Saturday MotoGP Summary at Motegi: Highsides Return

Google+ Pinterest LinkedIn Tumblr

If anyone was nostalgic for the days of 500cc two strokes, they got a glimpse of what the dark side of that era was like this weekend at Motegi.

Rider after rider has been flung from his bike, spat into the air as a rear tire slipped then bit again, snapping the bike around, suspension compressing and then explosively decompressing, catapulting the rider into the sky.

It has kept the medical helicopter busy: Eugene Laverty and Jorge Lorenzo have been flown to and fro for medical examination, with the second helicopter kept on standby having to take its place.

On Friday, the victims had been Eugene Laverty and Dani Pedrosa. Pedrosa had paid the heaviest price, snapping his right collarbone and flying home to Spain for another operation – his fourteenth, by all counts.

Laverty had escaped relatively lightly, but was still forced to sit out the morning session on Saturday as a precaution. Jorge Lorenzo was even more fortunate. He was launched at Turn 3 at the end of FP3, and had to be flown to hospital for checks, before being allowed to return and take part in FP4.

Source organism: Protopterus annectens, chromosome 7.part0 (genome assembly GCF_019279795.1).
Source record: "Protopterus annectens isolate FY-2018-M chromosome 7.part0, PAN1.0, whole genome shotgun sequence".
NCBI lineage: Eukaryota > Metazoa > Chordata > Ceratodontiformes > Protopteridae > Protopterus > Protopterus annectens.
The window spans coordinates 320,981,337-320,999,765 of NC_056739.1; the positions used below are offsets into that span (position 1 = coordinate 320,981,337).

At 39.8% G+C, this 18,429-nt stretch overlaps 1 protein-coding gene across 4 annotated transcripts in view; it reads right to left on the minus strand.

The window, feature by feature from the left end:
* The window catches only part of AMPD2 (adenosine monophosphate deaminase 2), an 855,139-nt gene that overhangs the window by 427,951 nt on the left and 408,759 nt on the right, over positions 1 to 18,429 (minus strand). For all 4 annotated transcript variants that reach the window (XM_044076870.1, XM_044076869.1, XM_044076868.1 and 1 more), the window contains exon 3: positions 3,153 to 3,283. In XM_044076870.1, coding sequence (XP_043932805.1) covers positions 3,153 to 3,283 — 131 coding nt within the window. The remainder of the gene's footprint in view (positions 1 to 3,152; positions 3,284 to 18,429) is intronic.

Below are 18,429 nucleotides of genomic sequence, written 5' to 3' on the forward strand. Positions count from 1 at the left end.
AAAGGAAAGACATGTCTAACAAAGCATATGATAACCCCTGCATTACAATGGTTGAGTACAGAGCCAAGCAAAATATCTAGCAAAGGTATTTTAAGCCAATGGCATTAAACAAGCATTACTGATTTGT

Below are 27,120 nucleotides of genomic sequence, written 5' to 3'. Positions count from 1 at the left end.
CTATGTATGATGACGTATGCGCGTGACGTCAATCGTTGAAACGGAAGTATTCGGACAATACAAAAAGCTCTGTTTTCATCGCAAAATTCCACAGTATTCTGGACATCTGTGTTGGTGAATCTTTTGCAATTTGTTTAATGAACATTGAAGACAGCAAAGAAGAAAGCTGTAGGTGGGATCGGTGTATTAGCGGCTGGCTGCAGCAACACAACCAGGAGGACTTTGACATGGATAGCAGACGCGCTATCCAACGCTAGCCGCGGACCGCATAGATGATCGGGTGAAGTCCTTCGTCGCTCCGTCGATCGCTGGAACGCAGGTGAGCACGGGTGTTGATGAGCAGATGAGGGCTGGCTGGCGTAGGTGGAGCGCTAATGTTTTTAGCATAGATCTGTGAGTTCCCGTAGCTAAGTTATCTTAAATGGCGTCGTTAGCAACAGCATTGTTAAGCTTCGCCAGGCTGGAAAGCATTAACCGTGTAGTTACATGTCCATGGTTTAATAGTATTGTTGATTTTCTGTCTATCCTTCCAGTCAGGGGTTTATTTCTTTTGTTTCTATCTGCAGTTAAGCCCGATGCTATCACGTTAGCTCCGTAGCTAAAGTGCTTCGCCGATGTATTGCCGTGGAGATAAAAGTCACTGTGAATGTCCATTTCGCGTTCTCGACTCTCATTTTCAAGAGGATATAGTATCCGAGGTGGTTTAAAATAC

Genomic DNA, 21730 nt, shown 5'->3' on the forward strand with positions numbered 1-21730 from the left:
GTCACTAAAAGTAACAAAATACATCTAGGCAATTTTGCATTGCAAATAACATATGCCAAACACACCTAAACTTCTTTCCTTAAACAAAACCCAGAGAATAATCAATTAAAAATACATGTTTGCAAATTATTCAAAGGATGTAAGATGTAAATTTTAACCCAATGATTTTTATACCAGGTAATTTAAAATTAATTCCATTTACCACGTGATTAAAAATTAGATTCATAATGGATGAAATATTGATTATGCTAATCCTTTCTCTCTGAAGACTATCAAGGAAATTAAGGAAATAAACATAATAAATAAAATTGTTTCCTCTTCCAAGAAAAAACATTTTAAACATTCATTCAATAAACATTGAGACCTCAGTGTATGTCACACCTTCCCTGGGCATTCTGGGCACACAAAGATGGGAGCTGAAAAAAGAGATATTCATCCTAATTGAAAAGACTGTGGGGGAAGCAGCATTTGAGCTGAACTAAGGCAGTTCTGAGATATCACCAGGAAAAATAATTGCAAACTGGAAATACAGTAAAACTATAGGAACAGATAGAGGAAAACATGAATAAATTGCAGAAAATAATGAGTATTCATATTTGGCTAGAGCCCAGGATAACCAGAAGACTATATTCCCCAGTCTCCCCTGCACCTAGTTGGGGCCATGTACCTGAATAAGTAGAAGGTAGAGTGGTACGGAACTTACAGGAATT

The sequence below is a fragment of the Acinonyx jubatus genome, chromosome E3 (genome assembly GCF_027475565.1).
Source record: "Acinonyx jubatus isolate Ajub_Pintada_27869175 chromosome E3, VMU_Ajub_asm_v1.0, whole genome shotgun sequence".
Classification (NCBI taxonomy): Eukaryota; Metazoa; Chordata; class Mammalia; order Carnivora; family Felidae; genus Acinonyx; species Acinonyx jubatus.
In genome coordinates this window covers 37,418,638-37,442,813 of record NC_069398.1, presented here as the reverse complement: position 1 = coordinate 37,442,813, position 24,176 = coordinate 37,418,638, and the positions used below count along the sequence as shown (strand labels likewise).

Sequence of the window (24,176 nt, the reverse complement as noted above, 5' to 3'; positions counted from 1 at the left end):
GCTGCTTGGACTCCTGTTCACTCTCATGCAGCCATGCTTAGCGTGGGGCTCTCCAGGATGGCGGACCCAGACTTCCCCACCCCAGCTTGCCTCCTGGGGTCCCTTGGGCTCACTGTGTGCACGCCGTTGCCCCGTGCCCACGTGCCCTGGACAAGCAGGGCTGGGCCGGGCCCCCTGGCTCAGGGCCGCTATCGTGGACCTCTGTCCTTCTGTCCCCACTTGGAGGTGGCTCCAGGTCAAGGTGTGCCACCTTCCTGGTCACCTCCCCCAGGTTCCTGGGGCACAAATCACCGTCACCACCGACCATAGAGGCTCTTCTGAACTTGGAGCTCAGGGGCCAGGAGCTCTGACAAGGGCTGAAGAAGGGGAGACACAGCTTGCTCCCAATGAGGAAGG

He feared he had damaged his left ankle, but checks revealed it was just bruising.

Fly Me to the Moon

What is causing all these highsides? Michelin boss Nicolas Goubert told the website that the hard rear tire was taking a couple of laps to get up to optimum temperature, as despite the bright sunshine, ambient temperatures have been low.

Cold tires were clearly the problem for Pedrosa, Laverty and Lorenzo, as all of them crashed on their first hot lap out of the pits.

It is reminiscent of the period around 2010, when cold weather and a conservative rear tire design from Bridgestone caused a spate of highsides throughout the season, including a massive one in which 250cc champion Hiroshi Aoyama fractured several vertebrae at Silverstone.